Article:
With the development of recombinant DNA technology and enzyme engineering, generation of customized and evolved enzymes are now possible. In enzyme engineering, key mutations are introduced that improve the enzymes’ catalytic and biophysical characteristics. Such changes might lead to enhanced stability towards extreme temperature and pH, high substrate concentrations, and tolerating different organic solvents [34]. Enzyme engineering strategies can be divided into two broad categories: directed evolution and rational design. In directed evolution, two main approaches are followed, one way by recombining related sequences randomly such as gene shuffling, the other way is by introducing random mutations in an enzyme such as error prone PCR. The advantages of such approaches are that they do not require structural information, and variations at unexpected positions can be introduced, which can be far from the active site. [35].With all the advantages of directed evolution, it is accompanied with drawbacks. The changes that are produced by such approach are usually small and multiple rounds of evolution are required, which will result in a significant number of variants being screened and tested. This technique appears to be time consuming and requires reliable and high-throughput assays [35].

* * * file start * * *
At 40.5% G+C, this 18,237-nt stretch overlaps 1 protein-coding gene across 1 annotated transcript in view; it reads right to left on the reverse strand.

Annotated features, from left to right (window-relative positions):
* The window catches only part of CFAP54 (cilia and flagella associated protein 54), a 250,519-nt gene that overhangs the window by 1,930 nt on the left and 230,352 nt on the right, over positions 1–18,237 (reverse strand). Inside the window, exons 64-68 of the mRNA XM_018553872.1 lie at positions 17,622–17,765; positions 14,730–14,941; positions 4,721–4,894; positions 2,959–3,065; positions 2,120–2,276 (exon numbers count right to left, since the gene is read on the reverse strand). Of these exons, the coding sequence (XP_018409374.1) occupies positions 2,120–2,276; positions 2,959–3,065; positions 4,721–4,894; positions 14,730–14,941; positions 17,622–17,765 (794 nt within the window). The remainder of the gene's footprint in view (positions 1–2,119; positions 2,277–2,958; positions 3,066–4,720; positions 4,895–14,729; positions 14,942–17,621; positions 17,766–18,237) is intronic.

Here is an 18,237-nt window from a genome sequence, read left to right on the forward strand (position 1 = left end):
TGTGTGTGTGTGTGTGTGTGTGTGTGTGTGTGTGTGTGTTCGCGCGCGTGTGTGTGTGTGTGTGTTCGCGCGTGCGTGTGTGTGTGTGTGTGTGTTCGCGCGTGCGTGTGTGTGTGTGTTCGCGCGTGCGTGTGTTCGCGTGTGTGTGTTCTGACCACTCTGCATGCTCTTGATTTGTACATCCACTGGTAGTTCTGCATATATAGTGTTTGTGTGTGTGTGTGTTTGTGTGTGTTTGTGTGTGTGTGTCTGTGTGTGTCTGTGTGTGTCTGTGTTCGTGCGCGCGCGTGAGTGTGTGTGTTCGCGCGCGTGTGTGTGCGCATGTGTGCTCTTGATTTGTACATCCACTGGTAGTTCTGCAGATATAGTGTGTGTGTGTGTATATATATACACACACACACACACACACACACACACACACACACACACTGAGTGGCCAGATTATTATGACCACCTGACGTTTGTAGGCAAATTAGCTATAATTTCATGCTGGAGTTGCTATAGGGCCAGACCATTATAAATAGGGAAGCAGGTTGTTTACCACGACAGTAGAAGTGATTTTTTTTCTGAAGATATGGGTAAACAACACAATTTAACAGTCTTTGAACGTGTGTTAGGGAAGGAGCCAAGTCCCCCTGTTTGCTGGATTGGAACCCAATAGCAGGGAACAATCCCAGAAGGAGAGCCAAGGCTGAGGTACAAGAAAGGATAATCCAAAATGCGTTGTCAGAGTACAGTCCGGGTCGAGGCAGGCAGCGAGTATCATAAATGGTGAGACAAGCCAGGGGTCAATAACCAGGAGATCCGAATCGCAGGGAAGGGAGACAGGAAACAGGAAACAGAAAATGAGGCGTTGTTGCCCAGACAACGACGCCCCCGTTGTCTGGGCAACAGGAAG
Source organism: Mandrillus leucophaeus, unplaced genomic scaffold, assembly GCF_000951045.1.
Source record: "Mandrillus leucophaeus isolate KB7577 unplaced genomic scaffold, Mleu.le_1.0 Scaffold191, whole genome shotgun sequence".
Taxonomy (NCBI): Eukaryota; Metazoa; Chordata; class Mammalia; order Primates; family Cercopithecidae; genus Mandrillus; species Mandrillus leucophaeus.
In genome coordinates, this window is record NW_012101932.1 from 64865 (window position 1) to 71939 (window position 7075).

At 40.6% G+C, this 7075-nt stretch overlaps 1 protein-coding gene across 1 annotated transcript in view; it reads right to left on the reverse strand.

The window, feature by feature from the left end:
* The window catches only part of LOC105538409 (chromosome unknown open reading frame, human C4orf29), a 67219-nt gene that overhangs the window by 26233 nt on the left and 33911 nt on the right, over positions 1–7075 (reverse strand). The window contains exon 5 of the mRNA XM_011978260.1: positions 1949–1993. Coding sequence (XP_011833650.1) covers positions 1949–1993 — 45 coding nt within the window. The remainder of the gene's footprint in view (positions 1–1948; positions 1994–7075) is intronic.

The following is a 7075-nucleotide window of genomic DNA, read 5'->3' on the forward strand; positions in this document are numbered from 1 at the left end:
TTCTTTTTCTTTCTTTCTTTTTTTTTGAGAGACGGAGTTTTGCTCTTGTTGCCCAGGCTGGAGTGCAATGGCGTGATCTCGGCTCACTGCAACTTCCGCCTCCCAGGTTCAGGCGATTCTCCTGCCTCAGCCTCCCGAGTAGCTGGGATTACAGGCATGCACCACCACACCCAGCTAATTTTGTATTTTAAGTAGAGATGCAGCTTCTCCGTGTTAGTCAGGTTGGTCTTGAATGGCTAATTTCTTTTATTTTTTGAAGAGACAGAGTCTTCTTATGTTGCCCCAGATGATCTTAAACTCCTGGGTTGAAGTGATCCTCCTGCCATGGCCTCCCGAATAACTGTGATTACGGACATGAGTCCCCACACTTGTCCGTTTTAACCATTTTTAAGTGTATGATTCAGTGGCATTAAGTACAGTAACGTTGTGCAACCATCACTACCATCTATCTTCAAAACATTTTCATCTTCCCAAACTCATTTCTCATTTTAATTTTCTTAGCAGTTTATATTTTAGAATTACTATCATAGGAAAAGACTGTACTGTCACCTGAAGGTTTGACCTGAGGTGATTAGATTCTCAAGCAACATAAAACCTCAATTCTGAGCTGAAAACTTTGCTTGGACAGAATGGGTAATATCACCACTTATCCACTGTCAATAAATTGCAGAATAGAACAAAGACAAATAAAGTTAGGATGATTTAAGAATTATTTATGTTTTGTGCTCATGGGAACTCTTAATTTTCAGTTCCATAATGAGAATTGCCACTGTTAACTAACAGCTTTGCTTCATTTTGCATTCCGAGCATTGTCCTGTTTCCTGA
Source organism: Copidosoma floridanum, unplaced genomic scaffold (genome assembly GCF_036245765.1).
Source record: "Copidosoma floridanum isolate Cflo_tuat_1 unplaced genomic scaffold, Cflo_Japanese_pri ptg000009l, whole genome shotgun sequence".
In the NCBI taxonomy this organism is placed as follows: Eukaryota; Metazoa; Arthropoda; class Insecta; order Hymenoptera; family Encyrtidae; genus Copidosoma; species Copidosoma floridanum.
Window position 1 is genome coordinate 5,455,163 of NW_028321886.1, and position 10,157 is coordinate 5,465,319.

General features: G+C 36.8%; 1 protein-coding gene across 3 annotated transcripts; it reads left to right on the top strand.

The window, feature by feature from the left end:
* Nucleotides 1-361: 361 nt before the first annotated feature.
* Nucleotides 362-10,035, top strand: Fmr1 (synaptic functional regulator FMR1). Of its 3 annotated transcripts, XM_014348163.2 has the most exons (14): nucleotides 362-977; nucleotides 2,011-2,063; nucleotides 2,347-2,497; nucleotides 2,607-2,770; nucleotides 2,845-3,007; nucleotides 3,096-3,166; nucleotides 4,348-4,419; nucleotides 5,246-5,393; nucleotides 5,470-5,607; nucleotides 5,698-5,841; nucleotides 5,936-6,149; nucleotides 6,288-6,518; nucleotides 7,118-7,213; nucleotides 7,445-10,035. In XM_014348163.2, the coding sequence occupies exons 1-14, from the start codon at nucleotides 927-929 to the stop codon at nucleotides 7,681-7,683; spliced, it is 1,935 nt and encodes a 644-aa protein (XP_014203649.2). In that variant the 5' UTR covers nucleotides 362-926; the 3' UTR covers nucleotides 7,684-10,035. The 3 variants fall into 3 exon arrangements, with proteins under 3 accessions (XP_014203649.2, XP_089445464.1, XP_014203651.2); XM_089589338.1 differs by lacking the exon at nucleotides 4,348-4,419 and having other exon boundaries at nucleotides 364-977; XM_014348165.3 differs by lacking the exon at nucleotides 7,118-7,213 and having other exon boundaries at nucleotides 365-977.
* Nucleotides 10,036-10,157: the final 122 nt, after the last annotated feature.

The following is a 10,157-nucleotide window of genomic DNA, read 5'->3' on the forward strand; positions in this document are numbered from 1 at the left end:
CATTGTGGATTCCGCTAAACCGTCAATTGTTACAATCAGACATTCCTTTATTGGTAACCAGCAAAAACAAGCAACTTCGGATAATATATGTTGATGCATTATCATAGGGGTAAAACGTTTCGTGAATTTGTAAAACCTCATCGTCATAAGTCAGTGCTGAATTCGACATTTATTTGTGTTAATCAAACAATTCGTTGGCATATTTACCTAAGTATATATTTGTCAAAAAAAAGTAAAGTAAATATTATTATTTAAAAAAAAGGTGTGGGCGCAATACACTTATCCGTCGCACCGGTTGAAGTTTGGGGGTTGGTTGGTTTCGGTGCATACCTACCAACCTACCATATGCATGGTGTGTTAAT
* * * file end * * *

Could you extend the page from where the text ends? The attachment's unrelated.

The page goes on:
2.2. Recyclability and Reusability

2.2.1. Immobilization on Membranes